PARP1, the major isoform of a family of ADP-ribosylating enzymes, has been implicated in the regulation of various biological processes including DNA repair, gene transcription, and cell death. The concept that PARP1 becomes activated in acute lung injury (ALI) and that pharmacological inhibition or genetic deletion of this enzyme can provide therapeutic benefits emerged over 20 years ago. The current article provides an overview of the cellular mechanisms involved in the pathogenetic roles of PARP1 in ALI and provides an overview of the preclinical data supporting the efficacy of PARP (poly[ADP-ribose] polymerase) inhibitors. In recent years, several ultrapotent PARP inhibitors have been approved for clinical use (for the therapy of various oncological diseases): these newly-approved PARP inhibitors were recently reported to show efficacy in animal models of ALI. These observations offer the possibility of therapeutic repurposing of these inhibitors for patients with ALI. The current article lays out a potential roadmap for such repurposing efforts. In addition, the article also overviews the scientific basis of potentially applying PARP inhibitors for the experimental therapy of viral ALI, such as coronavirus disease (COVID-19)-associated ALI.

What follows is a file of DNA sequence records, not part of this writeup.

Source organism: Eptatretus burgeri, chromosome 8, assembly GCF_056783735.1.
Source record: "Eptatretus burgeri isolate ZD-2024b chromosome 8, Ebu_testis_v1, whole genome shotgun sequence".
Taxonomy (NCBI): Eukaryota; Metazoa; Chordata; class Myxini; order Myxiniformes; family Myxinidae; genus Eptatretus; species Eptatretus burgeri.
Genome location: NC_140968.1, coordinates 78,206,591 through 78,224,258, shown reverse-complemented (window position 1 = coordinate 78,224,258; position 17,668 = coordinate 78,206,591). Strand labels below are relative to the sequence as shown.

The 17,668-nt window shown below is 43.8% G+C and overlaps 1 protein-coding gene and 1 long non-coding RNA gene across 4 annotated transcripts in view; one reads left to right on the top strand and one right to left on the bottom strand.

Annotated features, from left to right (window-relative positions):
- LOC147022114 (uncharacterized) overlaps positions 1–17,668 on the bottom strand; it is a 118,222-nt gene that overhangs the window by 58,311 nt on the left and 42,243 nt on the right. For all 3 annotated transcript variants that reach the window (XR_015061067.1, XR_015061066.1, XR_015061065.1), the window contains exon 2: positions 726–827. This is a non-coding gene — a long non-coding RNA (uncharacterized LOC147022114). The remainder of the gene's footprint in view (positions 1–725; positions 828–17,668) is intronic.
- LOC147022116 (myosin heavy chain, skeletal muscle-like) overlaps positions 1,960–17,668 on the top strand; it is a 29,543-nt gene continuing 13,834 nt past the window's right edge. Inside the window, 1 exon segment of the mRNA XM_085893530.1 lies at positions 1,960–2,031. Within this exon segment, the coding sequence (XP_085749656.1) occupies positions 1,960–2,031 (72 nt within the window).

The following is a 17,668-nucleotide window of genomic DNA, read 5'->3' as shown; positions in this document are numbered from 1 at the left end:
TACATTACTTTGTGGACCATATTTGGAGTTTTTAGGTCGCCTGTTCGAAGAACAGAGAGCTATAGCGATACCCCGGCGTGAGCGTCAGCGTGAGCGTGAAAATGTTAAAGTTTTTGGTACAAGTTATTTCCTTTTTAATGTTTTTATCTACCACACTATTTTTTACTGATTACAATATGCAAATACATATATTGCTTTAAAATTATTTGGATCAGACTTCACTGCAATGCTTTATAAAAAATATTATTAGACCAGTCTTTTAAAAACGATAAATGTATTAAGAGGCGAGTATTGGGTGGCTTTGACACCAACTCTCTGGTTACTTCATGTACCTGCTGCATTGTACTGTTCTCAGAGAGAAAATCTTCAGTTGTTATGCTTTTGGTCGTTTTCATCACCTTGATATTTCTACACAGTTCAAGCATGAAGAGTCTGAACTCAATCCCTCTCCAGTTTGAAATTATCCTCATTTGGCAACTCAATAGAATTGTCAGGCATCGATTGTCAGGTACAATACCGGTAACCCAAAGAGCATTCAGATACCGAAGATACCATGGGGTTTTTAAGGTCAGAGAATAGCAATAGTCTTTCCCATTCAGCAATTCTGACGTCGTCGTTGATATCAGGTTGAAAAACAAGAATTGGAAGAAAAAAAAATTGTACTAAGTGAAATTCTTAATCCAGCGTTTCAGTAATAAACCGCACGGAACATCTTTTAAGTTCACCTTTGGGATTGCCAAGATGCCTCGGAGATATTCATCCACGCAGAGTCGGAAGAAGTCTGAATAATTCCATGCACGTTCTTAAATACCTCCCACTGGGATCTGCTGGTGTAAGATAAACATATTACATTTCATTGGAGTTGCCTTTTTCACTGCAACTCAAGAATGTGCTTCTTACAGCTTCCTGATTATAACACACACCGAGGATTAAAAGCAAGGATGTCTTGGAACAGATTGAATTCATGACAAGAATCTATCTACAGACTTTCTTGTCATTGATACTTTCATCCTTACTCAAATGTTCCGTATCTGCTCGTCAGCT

Subject(s)
Acute Lung Injury/drug therapy , Antiviral Agents/therapeutic use , Betacoronavirus/drug effects , Coronavirus Infections/drug therapy , Lung/drug effects , Pneumonia, Viral/drug therapy , Poly (ADP-Ribose) Polymerase-1/antagonists & inhibitors , Poly(ADP-ribose) Polymerase Inhibitors/therapeutic use , Acute Lung Injury/enzymology , Acute Lung Injury/virology , Animals , Antiviral Agents/adverse effects , Betacoronavirus/pathogenicity , COVID-19 , Coronavirus Infections/enzymology , Coronavirus Infections/virology , Host-Pathogen Interactions , Humans , Lung/enzymology , Lung/virology , Pandemics , Pneumonia, Viral/enzymology , Pneumonia, Viral/virology , Poly (ADP-Ribose) Polymerase-1/metabolism , Poly(ADP-ribose) Polymerase Inhibitors/adverse effects , SARS-CoV-2 , Signal Transduction/drug effects